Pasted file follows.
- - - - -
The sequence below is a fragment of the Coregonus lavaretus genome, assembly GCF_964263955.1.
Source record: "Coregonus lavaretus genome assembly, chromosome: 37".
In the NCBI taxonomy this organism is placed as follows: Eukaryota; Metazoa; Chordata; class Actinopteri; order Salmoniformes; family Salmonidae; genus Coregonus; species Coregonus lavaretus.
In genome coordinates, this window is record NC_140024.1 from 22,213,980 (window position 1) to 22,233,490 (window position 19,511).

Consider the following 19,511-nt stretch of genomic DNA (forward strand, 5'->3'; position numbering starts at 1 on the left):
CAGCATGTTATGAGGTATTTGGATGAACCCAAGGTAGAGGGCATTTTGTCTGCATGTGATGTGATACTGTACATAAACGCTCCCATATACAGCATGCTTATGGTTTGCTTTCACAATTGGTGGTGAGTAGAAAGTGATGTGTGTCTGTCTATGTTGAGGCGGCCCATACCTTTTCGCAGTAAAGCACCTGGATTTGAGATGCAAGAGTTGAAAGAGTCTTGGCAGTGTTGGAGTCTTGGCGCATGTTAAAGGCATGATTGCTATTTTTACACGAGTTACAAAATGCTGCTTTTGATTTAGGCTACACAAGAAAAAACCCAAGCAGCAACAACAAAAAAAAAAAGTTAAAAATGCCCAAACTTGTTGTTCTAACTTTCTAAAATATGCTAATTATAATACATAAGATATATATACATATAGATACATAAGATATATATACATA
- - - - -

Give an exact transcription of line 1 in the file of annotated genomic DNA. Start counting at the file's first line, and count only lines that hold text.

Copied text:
The sequence below is a fragment of the Coregonus lavaretus genome, assembly GCF_964263955.1.